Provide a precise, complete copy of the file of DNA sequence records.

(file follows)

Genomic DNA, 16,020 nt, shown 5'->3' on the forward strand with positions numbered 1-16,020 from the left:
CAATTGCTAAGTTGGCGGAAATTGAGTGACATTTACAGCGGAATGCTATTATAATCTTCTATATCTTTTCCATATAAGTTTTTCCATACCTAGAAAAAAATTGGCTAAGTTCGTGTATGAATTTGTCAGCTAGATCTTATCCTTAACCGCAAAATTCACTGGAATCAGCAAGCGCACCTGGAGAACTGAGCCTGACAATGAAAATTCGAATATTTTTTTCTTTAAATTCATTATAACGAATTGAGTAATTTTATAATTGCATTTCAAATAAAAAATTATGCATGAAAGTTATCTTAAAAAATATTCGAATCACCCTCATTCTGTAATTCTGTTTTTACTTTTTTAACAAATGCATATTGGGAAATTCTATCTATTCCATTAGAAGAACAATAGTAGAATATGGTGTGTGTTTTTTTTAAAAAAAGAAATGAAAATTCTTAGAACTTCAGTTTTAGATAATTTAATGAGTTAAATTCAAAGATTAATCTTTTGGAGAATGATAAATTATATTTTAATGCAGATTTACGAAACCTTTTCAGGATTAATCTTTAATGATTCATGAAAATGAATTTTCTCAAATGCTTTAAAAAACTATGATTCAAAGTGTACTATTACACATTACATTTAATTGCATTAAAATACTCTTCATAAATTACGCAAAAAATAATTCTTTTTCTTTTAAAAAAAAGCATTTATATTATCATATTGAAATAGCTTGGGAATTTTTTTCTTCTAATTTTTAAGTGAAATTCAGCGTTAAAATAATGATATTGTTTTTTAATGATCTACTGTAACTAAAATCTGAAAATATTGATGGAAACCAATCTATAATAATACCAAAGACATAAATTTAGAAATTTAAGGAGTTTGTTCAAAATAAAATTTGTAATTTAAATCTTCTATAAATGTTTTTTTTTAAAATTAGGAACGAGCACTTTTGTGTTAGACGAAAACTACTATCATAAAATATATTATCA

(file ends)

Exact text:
Genomic DNA, 16,020 nt, shown 5'->3' on the forward strand with positions numbered 1-16,020 from the left:
CAATTGCTAAGTTGGCGGAAATTGAGTGACATTTACAGCGGAATGCTATTATAATCTTCTATATCTTTTCCATATAAGTTTTTCCATACCTAGAAAAAAATTGGCTAAGTTCGTGTATGAATTTGTCAGCTAGATCTTATCCTTAACCGCAAAATTCACTGGAATCAGCAAGCGCACCTGGAGAACTGAGCCTGACAATGAAAATTCGAATATTTTTTTCTTTAAATTCATTATAACGAATTGAGTAATTTTATAATTGCATTTCAAATAAAAAATTATGCATGAAAGTTATCTTAAAAAATATTCGAATCACCCTCATTCTGTAATTCTGTTTTTACTTTTTTAACAAATGCATATTGGGAAATTCTATCTATTCCATTAGAAGAACAATAGTAGAATATGGTGTGTGTTTTTTTTAAAAAAAGAAATGAAAATTCTTAGAACTTCAGTTTTAGATAATTTAATGAGTTAAATTCAAAGATTAATCTTTTGGAGAATGATAAATTATATTTTAATGCAGATTTACGAAACCTTTTCAGGATTAATCTTTAATGATTCATGAAAATGAATTTTCTCAAATGCTTTAAAAAACTATGATTCAAAGTGTACTATTACACATTACATTTAATTGCATTAAAATACTCTTCATAAATTACGCAAAAAATAATTCTTTTTCTTTTAAAAAAAAGCATTTATATTATCATATTGAAATAGCTTGGGAATTTTTTTCTTCTAATTTTTAAGTGAAATTCAGCGTTAAAATAATGATATTGTTTTTTAATGATCTACTGTAACTAAAATCTGAAAATATTGATGGAAACCAATCTATAATAATACCAAAGACATAAATTTAGAAATTTAAGGAGTTTGTTCAAAATAAAATTTGTAATTTAAATCTTCTATAAATGTTTTTTTTTAAAATTAGGAACGAGCACTTTTGTGTTAGACGAAAACTACTATCATAAAATATATTATCA